Parents of eligible infants were approached for participation in the cohort study with active follow-up for occurrence of AGE until 18 months of age. Enrollment started early in the preimplementation year and continued in each hospital until 12 to 18 months after implementation of the selective rotavirus vaccination program. The “before” cohort thus included infants who received standard of care only. The “after” cohort included infants who were routinely offered rotavirus vaccination. Throughout follow-up, parents completed monthly questionnaires. These contained yes or no questions on AGE symptoms, date and type of received immunizations, solicited AEs, and AE-related health care in the 7 days after vaccinations (Fig 1). Parents were also asked to notify the study team whenever symptoms of AGE developed in their child and instructed to collect a fecal sample as soon as possible. A 7-day AGE symptom diary was completed along with a questionnaire on health care attendance. Research staff collected additional medical data from infant hospital records up to 18 months of age. For a schematic overview of the study, see Fig 1.

Fecal samples were tested by multiplex realtime polymerase chain reaction (PCR) for presence of rota-, noro-, adeno- (type 40/41), and astrovirus. Details of the laboratory analysis are described in the Supplemental Information.

AGE was defined as acute diarrhea or looser than normal stools >3 times per 24 hours, and/or forceful vomiting.15  Reports of AGE were derived from 3 different sources: as per protocol reported by parents, not reported but documented on monthly questionnaires, or retrieved form medical chart review (elaborated in Supplemental Information). AGE severity was based on symptom diaries by using the modified Vesikari score.16,17 

Vaccine-related SAE was defined as any reaction that was fatal, life-threatening, disabling, or incapacitating; required inpatient treatment or prolonged existing hospitalization; or required intervention to prevent the previously stated outcomes and was considered related to rotavirus vaccination as judged by the treating physician and documented in the patient medical record. In addition, we described “vaccine failure” when rotavirus AGE led to hospitalization and occurred at least 14 days after second HRV dose.

Solicited AE were fever, rash, irritability, loss of appetite, vomiting, looser and/or bloody stools. We defined vaccine administration concomitant when vaccination dates were identical for at least 1 NIP vaccination and HRV (NIP+HRV) vaccination or if dates were a maximum of 3 days apart, such that the 7-day postvaccination period for reporting solicited AE covered both vaccinations.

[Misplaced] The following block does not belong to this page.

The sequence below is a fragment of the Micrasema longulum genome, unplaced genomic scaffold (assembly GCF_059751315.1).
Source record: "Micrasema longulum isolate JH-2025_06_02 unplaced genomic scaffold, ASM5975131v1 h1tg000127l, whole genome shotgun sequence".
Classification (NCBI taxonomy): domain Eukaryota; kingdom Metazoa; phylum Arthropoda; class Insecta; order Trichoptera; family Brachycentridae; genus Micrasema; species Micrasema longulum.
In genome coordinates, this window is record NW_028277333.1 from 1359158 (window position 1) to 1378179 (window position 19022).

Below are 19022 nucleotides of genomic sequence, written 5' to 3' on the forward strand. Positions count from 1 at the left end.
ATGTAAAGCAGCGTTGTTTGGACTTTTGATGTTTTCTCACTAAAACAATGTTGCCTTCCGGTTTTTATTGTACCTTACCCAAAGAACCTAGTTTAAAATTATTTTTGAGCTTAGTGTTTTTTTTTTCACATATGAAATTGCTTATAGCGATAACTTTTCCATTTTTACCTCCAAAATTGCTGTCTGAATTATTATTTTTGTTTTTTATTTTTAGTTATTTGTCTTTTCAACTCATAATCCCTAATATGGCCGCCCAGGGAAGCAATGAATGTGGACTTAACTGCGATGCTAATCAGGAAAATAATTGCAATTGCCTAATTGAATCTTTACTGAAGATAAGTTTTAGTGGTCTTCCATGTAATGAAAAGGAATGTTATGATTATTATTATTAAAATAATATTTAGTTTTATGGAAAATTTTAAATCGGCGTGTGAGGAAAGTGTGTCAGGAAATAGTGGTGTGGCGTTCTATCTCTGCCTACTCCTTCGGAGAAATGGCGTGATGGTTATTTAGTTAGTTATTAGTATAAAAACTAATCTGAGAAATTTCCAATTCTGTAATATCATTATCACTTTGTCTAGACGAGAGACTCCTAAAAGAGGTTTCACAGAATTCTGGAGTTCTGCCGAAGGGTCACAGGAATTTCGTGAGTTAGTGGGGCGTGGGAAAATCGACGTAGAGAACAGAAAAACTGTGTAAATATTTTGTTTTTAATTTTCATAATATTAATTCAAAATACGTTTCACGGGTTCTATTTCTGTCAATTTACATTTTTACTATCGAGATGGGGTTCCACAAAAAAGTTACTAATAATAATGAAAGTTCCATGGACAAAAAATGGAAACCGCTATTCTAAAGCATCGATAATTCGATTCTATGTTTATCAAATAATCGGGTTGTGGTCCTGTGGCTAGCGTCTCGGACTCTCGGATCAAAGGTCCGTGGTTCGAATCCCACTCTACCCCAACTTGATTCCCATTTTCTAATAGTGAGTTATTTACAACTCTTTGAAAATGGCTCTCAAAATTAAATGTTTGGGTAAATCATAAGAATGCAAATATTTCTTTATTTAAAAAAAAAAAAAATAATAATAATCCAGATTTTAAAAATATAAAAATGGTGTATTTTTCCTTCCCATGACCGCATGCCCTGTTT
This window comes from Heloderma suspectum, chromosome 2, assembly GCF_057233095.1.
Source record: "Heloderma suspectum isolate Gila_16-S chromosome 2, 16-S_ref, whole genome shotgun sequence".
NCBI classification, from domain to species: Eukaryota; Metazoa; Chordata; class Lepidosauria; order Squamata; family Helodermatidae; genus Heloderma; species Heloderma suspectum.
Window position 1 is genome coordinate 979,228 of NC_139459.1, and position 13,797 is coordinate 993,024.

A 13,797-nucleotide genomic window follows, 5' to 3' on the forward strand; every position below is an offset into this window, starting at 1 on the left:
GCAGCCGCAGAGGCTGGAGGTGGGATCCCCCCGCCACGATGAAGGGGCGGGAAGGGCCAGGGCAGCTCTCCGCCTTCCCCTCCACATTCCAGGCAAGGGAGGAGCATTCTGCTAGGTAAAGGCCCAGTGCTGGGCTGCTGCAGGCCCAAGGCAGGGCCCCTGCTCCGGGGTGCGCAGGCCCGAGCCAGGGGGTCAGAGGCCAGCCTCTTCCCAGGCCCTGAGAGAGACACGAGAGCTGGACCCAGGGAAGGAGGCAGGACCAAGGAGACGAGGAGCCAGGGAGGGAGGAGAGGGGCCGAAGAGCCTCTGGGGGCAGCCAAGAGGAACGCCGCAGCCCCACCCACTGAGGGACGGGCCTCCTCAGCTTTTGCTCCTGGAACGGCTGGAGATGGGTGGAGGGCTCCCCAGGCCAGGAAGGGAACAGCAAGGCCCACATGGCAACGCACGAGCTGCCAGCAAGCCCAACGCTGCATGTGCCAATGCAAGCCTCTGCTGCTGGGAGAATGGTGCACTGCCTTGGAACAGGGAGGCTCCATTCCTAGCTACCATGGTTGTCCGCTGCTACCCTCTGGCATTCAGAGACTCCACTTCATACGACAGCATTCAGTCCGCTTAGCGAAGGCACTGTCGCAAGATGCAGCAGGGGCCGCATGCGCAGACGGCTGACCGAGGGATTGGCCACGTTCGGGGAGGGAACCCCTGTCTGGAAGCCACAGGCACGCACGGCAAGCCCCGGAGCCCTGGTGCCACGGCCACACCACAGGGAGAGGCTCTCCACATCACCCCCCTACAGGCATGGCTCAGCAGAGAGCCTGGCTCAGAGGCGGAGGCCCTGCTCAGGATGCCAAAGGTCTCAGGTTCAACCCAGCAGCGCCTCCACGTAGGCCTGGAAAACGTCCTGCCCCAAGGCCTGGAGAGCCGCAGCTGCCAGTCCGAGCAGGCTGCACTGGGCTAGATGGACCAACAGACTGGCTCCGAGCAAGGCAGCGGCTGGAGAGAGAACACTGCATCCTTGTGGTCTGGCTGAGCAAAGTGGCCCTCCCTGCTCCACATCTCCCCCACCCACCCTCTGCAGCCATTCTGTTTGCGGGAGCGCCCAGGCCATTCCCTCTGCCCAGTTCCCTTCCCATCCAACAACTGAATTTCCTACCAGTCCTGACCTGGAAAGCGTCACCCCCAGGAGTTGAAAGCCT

The primary end points were defined as follows:

  1. VE of at least 1 dose of HRV (as at least the first dose was given on-site) against severe rotavirus-related AGE from 14 days postdose 1 until 18 months of age.

  2. The impact of the selective HRV vaccination program defined as the relative reduction in rotavirus-related hospitalization (including symptomatic nosocomial infection) during follow-up comparing infants enrolled in the preimplementation versus postimplementation periods.

Prespecified secondary end points included (1) the effectiveness of a full series of HRV against severe rotavirus-related AGE, (2) the protective effectiveness of at least 1 dose of HRV against rotavirus-related AGE of any severity, (3) vaccine safety, defined as the number of vaccine-related SAE per 100 vaccine doses, and (4) tolerability of at least 1 solicited AE in the 7 days after receipt of either NIP vaccines, concomitant NIP+HRV or, HRV only.

Next, we performed subgroup analyses for infants born at GA 32 to 37 weeks, 30 to 32 weeks, <30 and <27 weeks, term infants with congenital disorders, and infants with >1 MRC.

As post hoc analysis, we added all-cause (severe) AGE as outcome for all specified primary end points. This was decided because a stool sample was missing from a substantial proportion of AGE episodes (eg, without a rotavirus test result) and previous studies have estimated up to 50% of severe AGE in infants are caused by rotavirus.1820  In addition, we quantified the probability of incorrectly estimating VE because of sparse confirmed rotavirus events.

  1. For the primary analysis of VE, we used Cox regression modeling of the time to first episode of severe rotavirus AGE as a function of vaccination status with age (between 2 and 18 months) modeled as time-variable. Infants were censored at their first severe episode or when lost to follow-up. Rotavirus vaccination was modeled as a time-dependent covariate thereby accounting for weeks of observation in vaccinated infants before dose 1 and the initial 14 days after dose 1, when protection from vaccination is considered to be still minimal. VE was defined as 1 minus the hazard rate (HR) ×100%. More details are described in the Supplemental Information.